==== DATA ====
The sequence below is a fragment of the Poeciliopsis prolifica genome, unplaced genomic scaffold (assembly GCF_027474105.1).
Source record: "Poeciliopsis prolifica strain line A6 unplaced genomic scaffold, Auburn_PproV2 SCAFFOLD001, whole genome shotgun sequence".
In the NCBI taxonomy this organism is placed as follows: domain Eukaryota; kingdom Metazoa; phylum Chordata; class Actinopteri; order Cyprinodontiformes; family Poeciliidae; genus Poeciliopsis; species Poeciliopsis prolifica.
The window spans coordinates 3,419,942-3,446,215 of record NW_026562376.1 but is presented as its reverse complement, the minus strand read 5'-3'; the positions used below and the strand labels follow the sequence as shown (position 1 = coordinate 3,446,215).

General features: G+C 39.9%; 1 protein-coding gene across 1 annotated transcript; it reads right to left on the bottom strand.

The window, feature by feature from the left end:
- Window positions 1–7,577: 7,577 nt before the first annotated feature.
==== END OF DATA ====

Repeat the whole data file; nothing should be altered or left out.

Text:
The sequence below is a fragment of the Poeciliopsis prolifica genome, unplaced genomic scaffold (assembly GCF_027474105.1).
Source record: "Poeciliopsis prolifica strain line A6 unplaced genomic scaffold, Auburn_PproV2 SCAFFOLD001, whole genome shotgun sequence".
In the NCBI taxonomy this organism is placed as follows: domain Eukaryota; kingdom Metazoa; phylum Chordata; class Actinopteri; order Cyprinodontiformes; family Poeciliidae; genus Poeciliopsis; species Poeciliopsis prolifica.
The window spans coordinates 3,419,942-3,446,215 of record NW_026562376.1 but is presented as its reverse complement, the minus strand read 5'-3'; the positions used below and the strand labels follow the sequence as shown (position 1 = coordinate 3,446,215).

General features: G+C 39.9%; 1 protein-coding gene across 1 annotated transcript; it reads right to left on the bottom strand.

The window, feature by feature from the left end:
- Window positions 1–7,577: 7,577 nt before the first annotated feature.